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Old 05-21-2008, 05:33 PM   #11
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Chilean Sea Bass.
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Old 05-21-2008, 06:33 PM   #12
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I would also like to try foie gras. I have heard so much about it from a friend who lived in France. He said it melts in your mouth. It's banned in US so I will have to make a trip to Europe I guess.
If I am not mistaken, it was only banned in Chicago and that ban was overturned this week.
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Old 05-21-2008, 10:21 PM   #13
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Just like the title of the thread says: What are foods you want to try, but have never gotten the opportunity to do so?

For those who HAVE tried food on other people's lists, please share your opinions on how they taste, how you like them prepared, etc. I'll start my list:

Fugu
North Carolina BBQ
Pierogies
Conch
Stone Crab
Monkfish
Bison
Authentic Belon Oysters
Since moving to VA in 1985, I've fallen in love with NC-style BBQ. I've said before, I'm a vinegar fiend, so I love the tart vinegary sauce and smoky flavor of the meat. Gotta have a toasted bun or the juices saturate it.

I had my first pierogies in PA a couple of weeks ago - excellent. They were stuffed with mashed potatoes and topped with caramelized onions.

We used to get conch fritters and stone crabs at a restaurant in the Florida Keys near my mom's house (when she had one there). Love the stuff - they served the fritters with a creamy mustard sauce.

I know there is food out there I haven't had, but I can't think of anything right off-hand. I'll have to hope someone else's response inspires me
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Old 05-21-2008, 10:52 PM   #14
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Omigosh, ironchef! Of all the folks here, I would've thought you had tried monk fish by now.

It's awesome. Buck and I used to vacation on Hatteras Island, NC. Fished for monk fish. Ugly little critter, but yummy. Dense and tasty.

Under the right conditions it tastes like lobster.

As a matter of fact, I think it's billed at the "poor man's lobster."

I've steamed it and served it with drawn garlic butter just like lobster.

There are other ways to prepare it, but we love it lobster-style.

As for what I'd like to try. Truffles. Not the chocolate ones. The ones the piggies look for.
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Old 05-21-2008, 11:22 PM   #15
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truffles
anything tartar
anything carpachio style (watching way toooo much IC!)

AND... if I ever get rich enough... a bottle of Crystal Champange. Anyone want to donate to the cause? I'll share it with my bubbly friends! You know who you are!!! (Ahem.... Kitchenelf!)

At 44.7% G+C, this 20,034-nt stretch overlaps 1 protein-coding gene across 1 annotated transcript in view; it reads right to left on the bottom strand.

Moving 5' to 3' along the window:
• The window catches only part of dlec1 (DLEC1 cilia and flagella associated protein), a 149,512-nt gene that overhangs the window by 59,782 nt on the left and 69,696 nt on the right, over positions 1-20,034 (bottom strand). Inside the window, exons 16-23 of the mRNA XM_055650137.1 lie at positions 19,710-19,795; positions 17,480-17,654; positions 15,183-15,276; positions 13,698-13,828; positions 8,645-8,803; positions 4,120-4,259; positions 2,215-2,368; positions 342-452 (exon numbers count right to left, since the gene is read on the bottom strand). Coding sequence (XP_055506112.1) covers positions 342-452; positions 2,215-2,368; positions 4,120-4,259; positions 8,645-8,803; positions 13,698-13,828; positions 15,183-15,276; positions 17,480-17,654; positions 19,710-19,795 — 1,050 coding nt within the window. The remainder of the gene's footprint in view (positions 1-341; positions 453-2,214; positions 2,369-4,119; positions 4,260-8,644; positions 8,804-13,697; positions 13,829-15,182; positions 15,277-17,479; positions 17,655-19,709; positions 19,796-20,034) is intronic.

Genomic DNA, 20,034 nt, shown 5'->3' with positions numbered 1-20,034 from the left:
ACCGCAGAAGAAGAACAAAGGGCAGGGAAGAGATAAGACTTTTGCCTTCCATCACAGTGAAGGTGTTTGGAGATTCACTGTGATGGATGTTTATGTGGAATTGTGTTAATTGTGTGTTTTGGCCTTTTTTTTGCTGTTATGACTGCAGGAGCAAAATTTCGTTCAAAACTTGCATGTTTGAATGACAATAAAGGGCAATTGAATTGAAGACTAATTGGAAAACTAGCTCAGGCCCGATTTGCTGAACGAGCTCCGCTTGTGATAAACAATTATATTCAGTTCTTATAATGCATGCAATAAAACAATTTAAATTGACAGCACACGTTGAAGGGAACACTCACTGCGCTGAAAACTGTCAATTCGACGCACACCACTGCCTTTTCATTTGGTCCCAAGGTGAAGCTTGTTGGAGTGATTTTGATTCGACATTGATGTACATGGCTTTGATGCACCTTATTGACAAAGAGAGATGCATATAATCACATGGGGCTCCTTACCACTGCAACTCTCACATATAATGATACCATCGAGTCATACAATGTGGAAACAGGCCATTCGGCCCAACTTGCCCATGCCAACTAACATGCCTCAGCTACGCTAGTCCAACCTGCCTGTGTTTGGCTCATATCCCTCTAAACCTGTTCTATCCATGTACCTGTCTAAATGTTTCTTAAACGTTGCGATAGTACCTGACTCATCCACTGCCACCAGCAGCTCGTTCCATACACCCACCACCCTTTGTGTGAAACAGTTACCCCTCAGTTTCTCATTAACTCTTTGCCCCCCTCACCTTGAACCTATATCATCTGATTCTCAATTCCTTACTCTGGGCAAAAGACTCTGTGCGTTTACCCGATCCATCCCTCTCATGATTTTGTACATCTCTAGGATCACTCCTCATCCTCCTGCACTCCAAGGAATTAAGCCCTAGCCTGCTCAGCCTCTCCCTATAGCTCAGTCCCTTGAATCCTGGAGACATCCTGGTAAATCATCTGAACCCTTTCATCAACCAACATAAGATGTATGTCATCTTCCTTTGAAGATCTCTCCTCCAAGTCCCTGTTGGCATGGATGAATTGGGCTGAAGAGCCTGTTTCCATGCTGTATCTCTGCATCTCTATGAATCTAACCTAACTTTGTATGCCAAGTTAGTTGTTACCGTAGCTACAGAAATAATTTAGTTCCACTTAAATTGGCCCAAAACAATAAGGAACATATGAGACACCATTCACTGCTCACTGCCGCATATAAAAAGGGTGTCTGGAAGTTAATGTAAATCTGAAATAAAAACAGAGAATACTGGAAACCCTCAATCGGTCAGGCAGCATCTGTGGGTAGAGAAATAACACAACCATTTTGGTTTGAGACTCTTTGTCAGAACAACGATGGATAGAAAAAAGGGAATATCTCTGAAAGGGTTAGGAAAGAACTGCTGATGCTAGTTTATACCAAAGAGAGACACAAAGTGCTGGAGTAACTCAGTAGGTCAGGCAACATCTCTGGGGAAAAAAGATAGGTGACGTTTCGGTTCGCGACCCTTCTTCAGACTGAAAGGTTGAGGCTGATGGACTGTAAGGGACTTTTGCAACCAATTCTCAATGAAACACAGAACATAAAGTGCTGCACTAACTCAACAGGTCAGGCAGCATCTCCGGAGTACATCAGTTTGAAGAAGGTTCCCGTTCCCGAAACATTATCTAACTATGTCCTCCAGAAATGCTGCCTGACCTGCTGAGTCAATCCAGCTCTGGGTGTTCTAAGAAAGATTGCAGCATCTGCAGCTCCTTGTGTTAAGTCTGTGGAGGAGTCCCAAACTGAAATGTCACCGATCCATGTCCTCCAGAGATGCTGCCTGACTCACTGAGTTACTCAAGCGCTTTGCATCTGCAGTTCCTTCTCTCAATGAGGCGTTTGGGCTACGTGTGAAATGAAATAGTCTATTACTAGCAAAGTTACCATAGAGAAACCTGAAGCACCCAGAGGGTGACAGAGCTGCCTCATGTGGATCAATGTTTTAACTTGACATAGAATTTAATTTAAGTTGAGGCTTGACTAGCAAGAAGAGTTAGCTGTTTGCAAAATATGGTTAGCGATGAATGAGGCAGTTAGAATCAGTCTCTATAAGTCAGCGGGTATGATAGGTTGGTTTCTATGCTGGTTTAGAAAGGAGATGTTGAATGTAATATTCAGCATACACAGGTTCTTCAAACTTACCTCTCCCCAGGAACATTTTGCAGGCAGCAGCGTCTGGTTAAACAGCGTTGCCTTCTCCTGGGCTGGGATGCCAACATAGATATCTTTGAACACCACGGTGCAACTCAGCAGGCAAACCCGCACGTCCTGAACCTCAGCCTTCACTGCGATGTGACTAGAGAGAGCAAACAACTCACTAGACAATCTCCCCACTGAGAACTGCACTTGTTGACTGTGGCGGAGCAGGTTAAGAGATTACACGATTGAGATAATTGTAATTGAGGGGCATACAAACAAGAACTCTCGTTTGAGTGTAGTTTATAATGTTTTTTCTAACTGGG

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Old 05-21-2008, 11:57 PM   #16
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I've had both Bison and pierogies. The Bison is very much like beef, but leaner, and a slightly gamey taste.

Born and raised in the midwest, right on Chicago's doorstep, and pierogies are an institution here. Unfortunately I'm just not a fan. It's def. a peasant-style food, Eastern European in origin, and the pierogies that I've had have been much other Eatsern European food I've had, a little on the heavy side. Normally I don't mind this, but pierogies just don't work for me. They're supposed to be great with sauteed mushrooms.


On my list of things to try:
toro
rabbit
softshell crab
caviar


There's tons of specific dishes I'd love to try, but I don't think we have the space for those here.
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Old 05-22-2008, 04:45 AM   #17
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Chilean Sea Bass.
One of my favorite fish. It's texture is comparable to halibut, except it's oilier and has a different flavor. It's best prepared pan seared or steamed. Whole Foods carries it, so check them out if you have a store in your area.
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Old 05-22-2008, 04:50 AM   #18
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On my list of things to try:
toro
rabbit
softshell crab
caviar
All of those are very good. With toro, there are two that you'll see: o-toro and chu-toro. O-toro is the fatty part from around the pelvic fin. This is the most prized and the most expensive. Chu-toro is the fatty part from the end of the o-toro towards the tail. O-toro from bluefin tuna is like the kobe beef of fish. No seasoning needed.
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Old 05-22-2008, 04:56 AM   #19
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Omigosh, ironchef! Of all the folks here, I would've thought you had tried monk fish by now.
I've seen it on menus at restaurants that I was eating at, but there was always other things that I wanted to try. In Hawaii or on the West Coast, it isn't feasible to bring it in because of the cost, so I've never had the chance to work with it either.
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Old 05-22-2008, 06:12 AM   #20
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One of my favorite fish. It's texture is comparable to halibut, except it's oilier and has a different flavor. It's best prepared pan seared or steamed. Whole Foods carries it, so check them out if you have a store in your area.
Thanks for the recommendation.

We have a Whole Foods around here somewhere. Will wait until I have special guests to buy some.
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